By Matt Noble
In the first of a series of interviews with practitioners in what might be called niche areas, I was fortunate enough to speak with Andy Korman, partner at Couchmans LLP. Couchmans is the UK’s premier specialist sports law firm, based near Gray’s Inn in central London. Andy has worked on deals including David Beckham’s endorsement arrangement with Gillette, and Aegon’s sponsorship of the Queen Club tennis championships. My first question to him was a fundamental one:
Q: What do sports lawyers do, and is it mainly players’ contracts?
Actually players’ contracts are what we do the least. Football players, for instance in the Premier League all have a standard contract which has to be used, but we do work on the image rights side of things. We do contracts for other sports though, such as Chris Froome’s [2013 Tour de France winner] with Team Sky. Sports law is split into sectors, I do a lot on marketing and sponsorship, but there is also intellectual property, broadcasting, corporate – where there is the buying and selling of sports businesses, and of course disputes. Disputes are mainly to do with regulatory bodies, which is special to sport, where someone has failed to abide by the rules, for example with doping.
Q: What made you want to be a sports lawyer, and do you have to be a sports fan to work in the sector?
When I started in 1995, sports was not massive, there were only small sports groups. I sent in speculative applications and got a position at Townleys, the original boutique sports law firm. You definitely have to be a sports fan – not to do the actual work, but for the added value. It is important to understand the client and their market, and to understand the business of sport. When I see applications, the ones that interest me are from people who are involved in coaching a team, people who contribute to a sports organisation.
I wanted to be a sports lawyer because I knew I would be interested in it. During events like the World Cup we all watch on a second monitor in the office. I need to know about what is going on because sport is headline news. If a client calls me up at 9:30am and asks me if I’ve seen the news, I need to know what they are talking about. Reading the back pages isn’t a trial because if I wasn’t a sports lawyer I’d be doing it anyway, and hiding it from my boss.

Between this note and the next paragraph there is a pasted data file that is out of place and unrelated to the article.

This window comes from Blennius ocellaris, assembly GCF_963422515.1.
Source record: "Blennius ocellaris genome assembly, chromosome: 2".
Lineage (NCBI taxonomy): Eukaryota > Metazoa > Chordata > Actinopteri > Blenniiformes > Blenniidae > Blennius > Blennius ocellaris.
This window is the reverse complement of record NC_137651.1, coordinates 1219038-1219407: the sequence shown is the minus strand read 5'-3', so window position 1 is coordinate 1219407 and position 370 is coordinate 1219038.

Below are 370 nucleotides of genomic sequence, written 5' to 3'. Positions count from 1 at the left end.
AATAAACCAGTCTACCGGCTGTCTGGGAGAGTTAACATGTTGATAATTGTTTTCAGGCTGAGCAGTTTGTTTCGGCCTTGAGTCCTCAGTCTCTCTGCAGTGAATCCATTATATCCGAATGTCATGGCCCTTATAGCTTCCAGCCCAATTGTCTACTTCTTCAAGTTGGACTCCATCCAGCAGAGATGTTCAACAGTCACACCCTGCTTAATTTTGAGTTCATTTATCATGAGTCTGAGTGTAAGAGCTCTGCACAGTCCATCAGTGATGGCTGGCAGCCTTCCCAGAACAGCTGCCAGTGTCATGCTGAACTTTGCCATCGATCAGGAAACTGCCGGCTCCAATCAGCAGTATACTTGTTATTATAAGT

Q: Which other areas of law go hand in hand with sports law as a practitioner?
Sport is a bit different as it cuts across all the traditional legal areas. I do a lot of contract work, but we have corporate and commercial lawyers as well for example. Entertainment is also an area we work in. The only non-sports work that I do is sponsorship of arts events, such as the Royal Ballet. Sport is multi-disciplinary; other firms have lawyers interested in sport who work in different departments, who they pull in when needed to work on a sports matter. Sport is really at the forefront of technology, businesses use sport to show that off, so we have a digital department too. The way people consume sport has changed a lot. From the days of it being people attending matches and then having a few games on Match of the Day, now people have a second or third screen. They watch, tweet about it on their mobile and check statistics or betting on a tablet.
Q: What kind of clients do you advise? What are they like to work with?